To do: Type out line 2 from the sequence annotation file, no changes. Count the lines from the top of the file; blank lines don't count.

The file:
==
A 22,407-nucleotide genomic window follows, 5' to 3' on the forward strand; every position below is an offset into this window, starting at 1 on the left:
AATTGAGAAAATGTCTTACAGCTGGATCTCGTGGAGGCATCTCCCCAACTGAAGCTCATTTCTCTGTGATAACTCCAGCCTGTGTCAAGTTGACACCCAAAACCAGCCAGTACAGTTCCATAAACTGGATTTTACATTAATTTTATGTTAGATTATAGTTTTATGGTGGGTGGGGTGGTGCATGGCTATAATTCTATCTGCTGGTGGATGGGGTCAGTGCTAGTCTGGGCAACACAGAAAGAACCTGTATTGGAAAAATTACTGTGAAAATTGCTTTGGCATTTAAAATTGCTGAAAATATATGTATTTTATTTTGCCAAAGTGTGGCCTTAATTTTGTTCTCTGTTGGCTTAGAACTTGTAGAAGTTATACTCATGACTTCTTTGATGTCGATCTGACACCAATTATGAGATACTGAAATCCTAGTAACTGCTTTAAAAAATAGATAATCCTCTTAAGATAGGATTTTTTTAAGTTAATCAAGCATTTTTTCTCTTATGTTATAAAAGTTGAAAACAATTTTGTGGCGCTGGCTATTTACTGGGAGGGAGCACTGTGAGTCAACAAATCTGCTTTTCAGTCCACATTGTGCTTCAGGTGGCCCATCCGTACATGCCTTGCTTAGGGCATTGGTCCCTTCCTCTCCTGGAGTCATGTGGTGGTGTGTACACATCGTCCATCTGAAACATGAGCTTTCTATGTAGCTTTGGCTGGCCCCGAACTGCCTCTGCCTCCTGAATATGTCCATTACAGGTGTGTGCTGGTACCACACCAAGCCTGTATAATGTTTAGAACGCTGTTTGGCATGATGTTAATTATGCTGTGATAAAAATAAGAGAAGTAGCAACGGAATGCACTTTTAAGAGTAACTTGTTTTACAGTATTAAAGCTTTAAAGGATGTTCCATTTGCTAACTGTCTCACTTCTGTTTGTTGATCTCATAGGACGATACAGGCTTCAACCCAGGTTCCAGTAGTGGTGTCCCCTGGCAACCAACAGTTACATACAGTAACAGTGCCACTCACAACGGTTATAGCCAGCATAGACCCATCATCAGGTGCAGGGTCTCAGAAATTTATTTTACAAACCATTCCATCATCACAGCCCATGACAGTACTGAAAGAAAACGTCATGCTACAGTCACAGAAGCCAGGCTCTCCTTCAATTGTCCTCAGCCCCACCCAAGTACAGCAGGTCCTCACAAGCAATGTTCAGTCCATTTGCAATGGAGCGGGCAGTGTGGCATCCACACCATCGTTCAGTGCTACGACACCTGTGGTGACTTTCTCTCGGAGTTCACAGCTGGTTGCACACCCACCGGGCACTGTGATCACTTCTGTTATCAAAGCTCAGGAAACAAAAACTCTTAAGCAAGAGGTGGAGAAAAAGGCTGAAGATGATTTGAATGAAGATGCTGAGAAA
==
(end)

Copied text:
AATTGAGAAAATGTCTTACAGCTGGATCTCGTGGAGGCATCTCCCCAACTGAAGCTCATTTCTCTGTGATAACTCCAGCCTGTGTCAAGTTGACACCCAAAACCAGCCAGTACAGTTCCATAAACTGGATTTTACATTAATTTTATGTTAGATTATAGTTTTATGGTGGGTGGGGTGGTGCATGGCTATAATTCTATCTGCTGGTGGATGGGGTCAGTGCTAGTCTGGGCAACACAGAAAGAACCTGTATTGGAAAAATTACTGTGAAAATTGCTTTGGCATTTAAAATTGCTGAAAATATATGTATTTTATTTTGCCAAAGTGTGGCCTTAATTTTGTTCTCTGTTGGCTTAGAACTTGTAGAAGTTATACTCATGACTTCTTTGATGTCGATCTGACACCAATTATGAGATACTGAAATCCTAGTAACTGCTTTAAAAAATAGATAATCCTCTTAAGATAGGATTTTTTTAAGTTAATCAAGCATTTTTTCTCTTATGTTATAAAAGTTGAAAACAATTTTGTGGCGCTGGCTATTTACTGGGAGGGAGCACTGTGAGTCAACAAATCTGCTTTTCAGTCCACATTGTGCTTCAGGTGGCCCATCCGTACATGCCTTGCTTAGGGCATTGGTCCCTTCCTCTCCTGGAGTCATGTGGTGGTGTGTACACATCGTCCATCTGAAACATGAGCTTTCTATGTAGCTTTGGCTGGCCCCGAACTGCCTCTGCCTCCTGAATATGTCCATTACAGGTGTGTGCTGGTACCACACCAAGCCTGTATAATGTTTAGAACGCTGTTTGGCATGATGTTAATTATGCTGTGATAAAAATAAGAGAAGTAGCAACGGAATGCACTTTTAAGAGTAACTTGTTTTACAGTATTAAAGCTTTAAAGGATGTTCCATTTGCTAACTGTCTCACTTCTGTTTGTTGATCTCATAGGACGATACAGGCTTCAACCCAGGTTCCAGTAGTGGTGTCCCCTGGCAACCAACAGTTACATACAGTAACAGTGCCACTCACAACGGTTATAGCCAGCATAGACCCATCATCAGGTGCAGGGTCTCAGAAATTTATTTTACAAACCATTCCATCATCACAGCCCATGACAGTACTGAAAGAAAACGTCATGCTACAGTCACAGAAGCCAGGCTCTCCTTCAATTGTCCTCAGCCCCACCCAAGTACAGCAGGTCCTCACAAGCAATGTTCAGTCCATTTGCAATGGAGCGGGCAGTGTGGCATCCACACCATCGTTCAGTGCTACGACACCTGTGGTGACTTTCTCTCGGAGTTCACAGCTGGTTGCACACCCACCGGGCACTGTGATCACTTCTGTTATCAAAGCTCAGGAAACAAAAACTCTTAAGCAAGAGGTGGAGAAAAAGGCTGAAGATGATTTGAATGAAGATGCTGAGAAA